Caregiving aging parents is a marathon, not a sprint! We underestimate the obligation of caregiving. Many adult children step up to be the primary hands-on caregiver having no idea of the length of time, the physical and emotional exhaustion, or the financial impact involved. We often feel stressed and overwhelmed because we not only have too much to do, but also too many people demanding too much of us.

In many ways you become the CEO of a very small assisted living facility… juggling multiple health care providers, appointments, services and support staff, hiring and directing care workers, providing transportation and food, managing insurance bills, and administering medications while still trying to be their child. Chronic care maintenance is very complicated, and you do not have the training for all these tasks and issues.

So you think you can burn the candle at both ends—do it ALL! That might work for some months, but you could be caring for your parents almost as long as you spent raising your kids. At a recent workplace Lunch-N-Learn the presenter asked the audience what was the most surprising aspect of caregiving. One man raised his hand and said “The Time!” Someone else exclaimed that it was the financial support. Caregivers are stuck between tuition for kids, funding your own retirement, and providing financial support for your parents.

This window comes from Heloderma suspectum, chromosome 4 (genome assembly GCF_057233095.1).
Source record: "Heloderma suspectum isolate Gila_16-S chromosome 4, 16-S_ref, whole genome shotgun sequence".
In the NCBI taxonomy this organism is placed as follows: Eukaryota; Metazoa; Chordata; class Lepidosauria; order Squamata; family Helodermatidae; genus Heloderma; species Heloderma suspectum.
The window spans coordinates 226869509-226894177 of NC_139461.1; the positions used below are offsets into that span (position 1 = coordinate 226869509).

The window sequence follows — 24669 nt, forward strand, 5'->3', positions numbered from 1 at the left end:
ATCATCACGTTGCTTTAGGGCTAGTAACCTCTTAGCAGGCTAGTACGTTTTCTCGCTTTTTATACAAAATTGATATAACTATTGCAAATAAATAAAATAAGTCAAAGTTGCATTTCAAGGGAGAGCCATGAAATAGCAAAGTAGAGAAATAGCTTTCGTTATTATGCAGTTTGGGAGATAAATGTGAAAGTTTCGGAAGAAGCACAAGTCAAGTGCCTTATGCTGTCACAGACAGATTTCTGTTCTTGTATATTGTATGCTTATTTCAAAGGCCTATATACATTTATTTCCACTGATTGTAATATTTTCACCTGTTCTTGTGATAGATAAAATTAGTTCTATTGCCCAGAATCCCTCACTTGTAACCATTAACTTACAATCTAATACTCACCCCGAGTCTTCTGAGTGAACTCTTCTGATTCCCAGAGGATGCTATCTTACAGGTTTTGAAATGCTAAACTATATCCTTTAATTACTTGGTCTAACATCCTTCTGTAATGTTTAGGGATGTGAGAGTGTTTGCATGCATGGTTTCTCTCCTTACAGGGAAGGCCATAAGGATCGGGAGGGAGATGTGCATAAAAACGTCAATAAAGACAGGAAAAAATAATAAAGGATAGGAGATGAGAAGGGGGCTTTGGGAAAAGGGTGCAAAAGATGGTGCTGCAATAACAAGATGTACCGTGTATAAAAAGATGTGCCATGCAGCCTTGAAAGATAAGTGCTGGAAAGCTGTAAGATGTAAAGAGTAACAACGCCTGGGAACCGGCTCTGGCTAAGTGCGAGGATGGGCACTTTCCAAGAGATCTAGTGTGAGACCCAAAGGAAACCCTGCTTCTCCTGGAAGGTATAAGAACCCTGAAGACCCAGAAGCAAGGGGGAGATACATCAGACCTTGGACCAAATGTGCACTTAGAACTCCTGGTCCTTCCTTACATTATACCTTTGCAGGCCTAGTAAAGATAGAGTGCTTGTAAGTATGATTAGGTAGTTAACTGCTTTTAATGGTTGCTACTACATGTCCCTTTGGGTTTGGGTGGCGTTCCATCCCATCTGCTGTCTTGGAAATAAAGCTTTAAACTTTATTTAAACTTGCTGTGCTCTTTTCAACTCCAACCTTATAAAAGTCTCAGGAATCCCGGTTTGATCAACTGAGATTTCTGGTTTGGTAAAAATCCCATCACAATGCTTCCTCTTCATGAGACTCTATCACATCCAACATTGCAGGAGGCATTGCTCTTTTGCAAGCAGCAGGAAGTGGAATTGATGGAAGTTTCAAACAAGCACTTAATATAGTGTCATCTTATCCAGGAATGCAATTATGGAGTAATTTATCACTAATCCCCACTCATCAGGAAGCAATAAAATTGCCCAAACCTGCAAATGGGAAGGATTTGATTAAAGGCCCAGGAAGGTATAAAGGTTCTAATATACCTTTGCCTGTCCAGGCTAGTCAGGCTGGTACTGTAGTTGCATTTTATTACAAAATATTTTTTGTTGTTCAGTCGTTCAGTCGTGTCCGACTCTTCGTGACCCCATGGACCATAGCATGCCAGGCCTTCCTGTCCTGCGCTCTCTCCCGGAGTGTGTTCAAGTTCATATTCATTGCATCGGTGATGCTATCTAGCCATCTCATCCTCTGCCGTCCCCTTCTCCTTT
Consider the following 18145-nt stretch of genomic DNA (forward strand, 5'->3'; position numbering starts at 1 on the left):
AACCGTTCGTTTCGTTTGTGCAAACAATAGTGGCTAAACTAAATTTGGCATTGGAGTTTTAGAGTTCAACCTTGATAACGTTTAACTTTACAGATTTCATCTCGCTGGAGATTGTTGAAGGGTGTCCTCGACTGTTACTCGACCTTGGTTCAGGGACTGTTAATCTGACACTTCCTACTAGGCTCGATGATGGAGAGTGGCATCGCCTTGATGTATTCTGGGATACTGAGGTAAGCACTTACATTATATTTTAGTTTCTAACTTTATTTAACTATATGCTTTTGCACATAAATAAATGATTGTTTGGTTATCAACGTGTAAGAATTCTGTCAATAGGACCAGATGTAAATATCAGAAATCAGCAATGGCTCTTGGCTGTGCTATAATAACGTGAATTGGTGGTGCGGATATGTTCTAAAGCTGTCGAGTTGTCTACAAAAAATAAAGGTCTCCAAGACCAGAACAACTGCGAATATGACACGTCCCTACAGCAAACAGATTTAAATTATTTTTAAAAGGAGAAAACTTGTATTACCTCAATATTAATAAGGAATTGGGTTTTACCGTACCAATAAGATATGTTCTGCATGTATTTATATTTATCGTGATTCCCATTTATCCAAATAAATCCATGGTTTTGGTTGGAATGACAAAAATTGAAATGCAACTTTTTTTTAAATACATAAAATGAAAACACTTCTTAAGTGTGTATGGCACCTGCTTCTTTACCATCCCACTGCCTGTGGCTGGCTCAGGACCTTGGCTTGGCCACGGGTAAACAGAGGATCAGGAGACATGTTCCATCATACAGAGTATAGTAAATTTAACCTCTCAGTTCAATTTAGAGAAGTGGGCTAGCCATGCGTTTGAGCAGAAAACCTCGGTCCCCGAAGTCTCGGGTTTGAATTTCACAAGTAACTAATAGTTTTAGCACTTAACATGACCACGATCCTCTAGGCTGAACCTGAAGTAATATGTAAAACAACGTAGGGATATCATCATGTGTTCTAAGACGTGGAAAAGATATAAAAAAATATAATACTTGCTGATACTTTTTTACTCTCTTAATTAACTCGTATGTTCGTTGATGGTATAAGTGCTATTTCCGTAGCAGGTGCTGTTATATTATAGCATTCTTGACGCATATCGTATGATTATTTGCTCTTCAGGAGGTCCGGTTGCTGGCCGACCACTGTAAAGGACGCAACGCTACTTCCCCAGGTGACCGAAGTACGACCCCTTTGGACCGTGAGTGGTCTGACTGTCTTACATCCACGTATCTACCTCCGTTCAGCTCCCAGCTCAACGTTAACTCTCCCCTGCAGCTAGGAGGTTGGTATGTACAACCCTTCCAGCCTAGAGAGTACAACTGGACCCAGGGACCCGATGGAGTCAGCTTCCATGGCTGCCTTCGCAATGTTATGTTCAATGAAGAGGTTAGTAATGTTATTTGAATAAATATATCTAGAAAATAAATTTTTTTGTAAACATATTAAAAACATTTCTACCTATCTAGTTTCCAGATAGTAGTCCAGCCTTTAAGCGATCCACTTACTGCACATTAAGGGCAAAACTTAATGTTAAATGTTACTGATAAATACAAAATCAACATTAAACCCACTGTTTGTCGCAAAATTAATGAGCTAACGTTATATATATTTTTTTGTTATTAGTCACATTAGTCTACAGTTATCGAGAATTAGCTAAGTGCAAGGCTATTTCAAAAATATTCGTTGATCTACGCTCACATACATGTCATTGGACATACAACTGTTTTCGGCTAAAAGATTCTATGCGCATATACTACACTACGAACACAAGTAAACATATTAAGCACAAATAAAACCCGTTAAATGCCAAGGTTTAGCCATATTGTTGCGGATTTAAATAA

Often you feel alone, isolated, and without support from your family. Even good families become dysfunctional when presented with the tasks of caregiving. Only 10% of primary caregivers feel that the responsibility of caregiving is equally distributed within the family.

Being a caregiver can be one of the most rewarding jobs, but also one of the hardest. If you are prepared it can be rewarding. If you are unprepared and struggling to understand all the caregiving issues involved, it can definitely be one of the hardest and most mentally and physically draining jobs of a lifetime. Many times the adult child caregiver is referred to as the Hidden Patient. Only 10% of the primary caregivers feel that the responsibility of caregiving is equally distributed within the family.